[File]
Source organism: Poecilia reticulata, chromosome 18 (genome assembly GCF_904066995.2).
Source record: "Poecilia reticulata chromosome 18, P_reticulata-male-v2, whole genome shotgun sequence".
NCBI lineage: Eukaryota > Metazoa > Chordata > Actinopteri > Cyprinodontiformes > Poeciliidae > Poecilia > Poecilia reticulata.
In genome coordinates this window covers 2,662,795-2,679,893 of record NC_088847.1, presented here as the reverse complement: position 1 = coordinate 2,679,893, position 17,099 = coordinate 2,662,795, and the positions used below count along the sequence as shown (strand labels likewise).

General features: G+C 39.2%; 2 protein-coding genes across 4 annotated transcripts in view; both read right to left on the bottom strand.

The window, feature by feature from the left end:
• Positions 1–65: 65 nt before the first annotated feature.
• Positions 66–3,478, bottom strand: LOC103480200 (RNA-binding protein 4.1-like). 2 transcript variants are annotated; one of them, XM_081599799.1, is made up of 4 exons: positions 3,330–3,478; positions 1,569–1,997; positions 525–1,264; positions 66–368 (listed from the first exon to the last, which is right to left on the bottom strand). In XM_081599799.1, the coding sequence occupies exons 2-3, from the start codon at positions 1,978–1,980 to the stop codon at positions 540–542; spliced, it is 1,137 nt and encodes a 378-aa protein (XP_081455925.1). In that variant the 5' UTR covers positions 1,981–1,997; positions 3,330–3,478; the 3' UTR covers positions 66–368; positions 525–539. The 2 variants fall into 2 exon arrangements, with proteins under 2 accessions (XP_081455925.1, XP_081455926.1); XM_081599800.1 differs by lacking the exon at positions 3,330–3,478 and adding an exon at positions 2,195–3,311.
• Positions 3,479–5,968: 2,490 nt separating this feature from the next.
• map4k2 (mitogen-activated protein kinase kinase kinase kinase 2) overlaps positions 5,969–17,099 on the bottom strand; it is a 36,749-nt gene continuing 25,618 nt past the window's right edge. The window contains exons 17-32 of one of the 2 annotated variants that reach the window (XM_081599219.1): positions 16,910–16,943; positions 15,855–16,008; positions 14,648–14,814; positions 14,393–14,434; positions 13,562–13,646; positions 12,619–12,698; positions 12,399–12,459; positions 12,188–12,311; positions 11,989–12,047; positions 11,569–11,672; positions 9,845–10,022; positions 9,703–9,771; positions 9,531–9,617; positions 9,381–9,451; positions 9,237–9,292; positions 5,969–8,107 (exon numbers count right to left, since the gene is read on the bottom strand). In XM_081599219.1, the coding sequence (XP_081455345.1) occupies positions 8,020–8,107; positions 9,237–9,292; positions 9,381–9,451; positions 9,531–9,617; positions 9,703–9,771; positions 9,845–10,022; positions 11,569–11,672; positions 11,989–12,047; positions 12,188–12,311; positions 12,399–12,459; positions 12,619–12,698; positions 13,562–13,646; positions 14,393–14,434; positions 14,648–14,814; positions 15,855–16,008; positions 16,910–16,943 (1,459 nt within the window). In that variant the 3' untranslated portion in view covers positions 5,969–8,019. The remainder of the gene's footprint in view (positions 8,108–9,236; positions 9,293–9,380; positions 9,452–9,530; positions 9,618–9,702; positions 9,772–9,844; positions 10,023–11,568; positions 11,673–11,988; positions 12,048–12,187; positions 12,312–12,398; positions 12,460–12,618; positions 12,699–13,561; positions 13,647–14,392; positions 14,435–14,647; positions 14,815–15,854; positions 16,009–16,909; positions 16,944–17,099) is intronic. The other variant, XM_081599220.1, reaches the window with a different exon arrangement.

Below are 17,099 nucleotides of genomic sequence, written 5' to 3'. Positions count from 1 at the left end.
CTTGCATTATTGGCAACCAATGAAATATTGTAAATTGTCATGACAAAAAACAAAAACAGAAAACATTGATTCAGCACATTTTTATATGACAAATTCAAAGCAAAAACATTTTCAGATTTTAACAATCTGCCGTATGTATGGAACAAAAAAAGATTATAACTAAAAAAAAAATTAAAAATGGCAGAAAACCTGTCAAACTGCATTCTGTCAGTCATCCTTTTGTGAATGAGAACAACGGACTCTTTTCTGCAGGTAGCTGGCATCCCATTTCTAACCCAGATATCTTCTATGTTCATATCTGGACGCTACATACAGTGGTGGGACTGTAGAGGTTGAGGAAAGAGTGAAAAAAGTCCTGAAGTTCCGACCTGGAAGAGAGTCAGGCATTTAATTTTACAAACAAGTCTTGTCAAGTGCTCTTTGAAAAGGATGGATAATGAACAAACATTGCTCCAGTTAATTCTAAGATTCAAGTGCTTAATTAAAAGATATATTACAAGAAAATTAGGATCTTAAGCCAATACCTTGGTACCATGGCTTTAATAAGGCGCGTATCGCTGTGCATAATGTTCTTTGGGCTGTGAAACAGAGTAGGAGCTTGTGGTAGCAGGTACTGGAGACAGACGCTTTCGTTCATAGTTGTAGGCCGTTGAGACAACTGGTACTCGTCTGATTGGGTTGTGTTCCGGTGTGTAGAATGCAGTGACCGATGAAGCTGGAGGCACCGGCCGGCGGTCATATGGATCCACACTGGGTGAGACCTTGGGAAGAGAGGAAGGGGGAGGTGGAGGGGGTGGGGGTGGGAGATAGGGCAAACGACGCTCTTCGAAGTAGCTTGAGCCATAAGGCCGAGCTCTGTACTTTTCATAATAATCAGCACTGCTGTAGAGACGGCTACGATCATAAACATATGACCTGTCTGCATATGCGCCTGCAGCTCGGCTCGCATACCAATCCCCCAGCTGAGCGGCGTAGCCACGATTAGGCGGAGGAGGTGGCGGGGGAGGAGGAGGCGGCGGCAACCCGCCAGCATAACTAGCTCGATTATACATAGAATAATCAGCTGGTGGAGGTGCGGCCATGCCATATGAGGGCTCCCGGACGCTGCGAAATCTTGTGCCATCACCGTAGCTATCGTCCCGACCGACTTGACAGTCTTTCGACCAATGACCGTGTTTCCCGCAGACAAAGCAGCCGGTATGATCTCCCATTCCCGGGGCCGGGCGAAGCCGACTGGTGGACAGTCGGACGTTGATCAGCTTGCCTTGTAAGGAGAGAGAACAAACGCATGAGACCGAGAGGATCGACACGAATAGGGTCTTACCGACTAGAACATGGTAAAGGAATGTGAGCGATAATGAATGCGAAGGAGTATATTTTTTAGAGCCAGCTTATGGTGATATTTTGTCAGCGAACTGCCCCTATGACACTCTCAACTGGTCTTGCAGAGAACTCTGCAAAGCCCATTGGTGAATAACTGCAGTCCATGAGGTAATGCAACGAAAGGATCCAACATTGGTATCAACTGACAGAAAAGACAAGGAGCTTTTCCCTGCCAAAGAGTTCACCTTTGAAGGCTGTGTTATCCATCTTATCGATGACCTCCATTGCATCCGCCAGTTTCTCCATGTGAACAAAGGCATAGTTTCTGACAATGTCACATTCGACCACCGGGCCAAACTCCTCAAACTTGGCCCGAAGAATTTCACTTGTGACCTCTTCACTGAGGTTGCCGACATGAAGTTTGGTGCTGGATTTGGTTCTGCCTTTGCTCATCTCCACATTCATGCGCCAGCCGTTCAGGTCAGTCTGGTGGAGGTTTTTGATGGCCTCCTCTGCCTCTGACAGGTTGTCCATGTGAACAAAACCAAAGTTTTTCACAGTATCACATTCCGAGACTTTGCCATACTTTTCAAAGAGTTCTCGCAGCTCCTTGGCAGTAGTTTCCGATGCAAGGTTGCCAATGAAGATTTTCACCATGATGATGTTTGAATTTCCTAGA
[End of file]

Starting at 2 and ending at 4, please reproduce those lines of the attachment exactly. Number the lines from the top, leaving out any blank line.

Source record: "Poecilia reticulata chromosome 18, P_reticulata-male-v2, whole genome shotgun sequence".
NCBI lineage: Eukaryota > Metazoa > Chordata > Actinopteri > Cyprinodontiformes > Poeciliidae > Poecilia > Poecilia reticulata.
In genome coordinates this window covers 2,662,795-2,679,893 of record NC_088847.1, presented here as the reverse complement: position 1 = coordinate 2,679,893, position 17,099 = coordinate 2,662,795, and the positions used below count along the sequence as shown (strand labels likewise).